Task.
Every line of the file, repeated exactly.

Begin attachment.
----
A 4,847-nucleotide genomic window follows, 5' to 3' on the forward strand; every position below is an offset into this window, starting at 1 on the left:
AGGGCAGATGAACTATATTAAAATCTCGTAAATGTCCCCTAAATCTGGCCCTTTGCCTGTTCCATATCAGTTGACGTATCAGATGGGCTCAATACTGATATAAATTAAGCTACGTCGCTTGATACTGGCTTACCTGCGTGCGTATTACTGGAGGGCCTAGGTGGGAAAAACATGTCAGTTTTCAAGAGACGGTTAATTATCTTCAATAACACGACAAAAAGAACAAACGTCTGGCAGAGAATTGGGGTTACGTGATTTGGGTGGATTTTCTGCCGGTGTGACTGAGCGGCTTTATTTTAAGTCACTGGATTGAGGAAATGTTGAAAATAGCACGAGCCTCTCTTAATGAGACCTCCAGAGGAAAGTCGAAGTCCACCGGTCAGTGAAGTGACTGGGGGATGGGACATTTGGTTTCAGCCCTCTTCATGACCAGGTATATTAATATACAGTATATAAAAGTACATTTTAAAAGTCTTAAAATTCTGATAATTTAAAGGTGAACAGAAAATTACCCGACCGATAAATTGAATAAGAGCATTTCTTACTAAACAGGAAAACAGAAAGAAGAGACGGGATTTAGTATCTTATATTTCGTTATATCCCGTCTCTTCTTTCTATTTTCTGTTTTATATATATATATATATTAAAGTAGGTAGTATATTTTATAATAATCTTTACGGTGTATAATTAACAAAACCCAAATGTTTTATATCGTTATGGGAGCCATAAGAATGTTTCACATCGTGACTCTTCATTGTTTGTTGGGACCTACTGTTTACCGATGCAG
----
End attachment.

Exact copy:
A 4,847-nucleotide genomic window follows, 5' to 3' on the forward strand; every position below is an offset into this window, starting at 1 on the left:
AGGGCAGATGAACTATATTAAAATCTCGTAAATGTCCCCTAAATCTGGCCCTTTGCCTGTTCCATATCAGTTGACGTATCAGATGGGCTCAATACTGATATAAATTAAGCTACGTCGCTTGATACTGGCTTACCTGCGTGCGTATTACTGGAGGGCCTAGGTGGGAAAAACATGTCAGTTTTCAAGAGACGGTTAATTATCTTCAATAACACGACAAAAAGAACAAACGTCTGGCAGAGAATTGGGGTTACGTGATTTGGGTGGATTTTCTGCCGGTGTGACTGAGCGGCTTTATTTTAAGTCACTGGATTGAGGAAATGTTGAAAATAGCACGAGCCTCTCTTAATGAGACCTCCAGAGGAAAGTCGAAGTCCACCGGTCAGTGAAGTGACTGGGGGATGGGACATTTGGTTTCAGCCCTCTTCATGACCAGGTATATTAATATACAGTATATAAAAGTACATTTTAAAAGTCTTAAAATTCTGATAATTTAAAGGTGAACAGAAAATTACCCGACCGATAAATTGAATAAGAGCATTTCTTACTAAACAGGAAAACAGAAAGAAGAGACGGGATTTAGTATCTTATATTTCGTTATATCCCGTCTCTTCTTTCTATTTTCTGTTTTATATATATATATATATTAAAGTAGGTAGTATATTTTATAATAATCTTTACGGTGTATAATTAACAAAACCCAAATGTTTTATATCGTTATGGGAGCCATAAGAATGTTTCACATCGTGACTCTTCATTGTTTGTTGGGACCTACTGTTTACCGATGCAG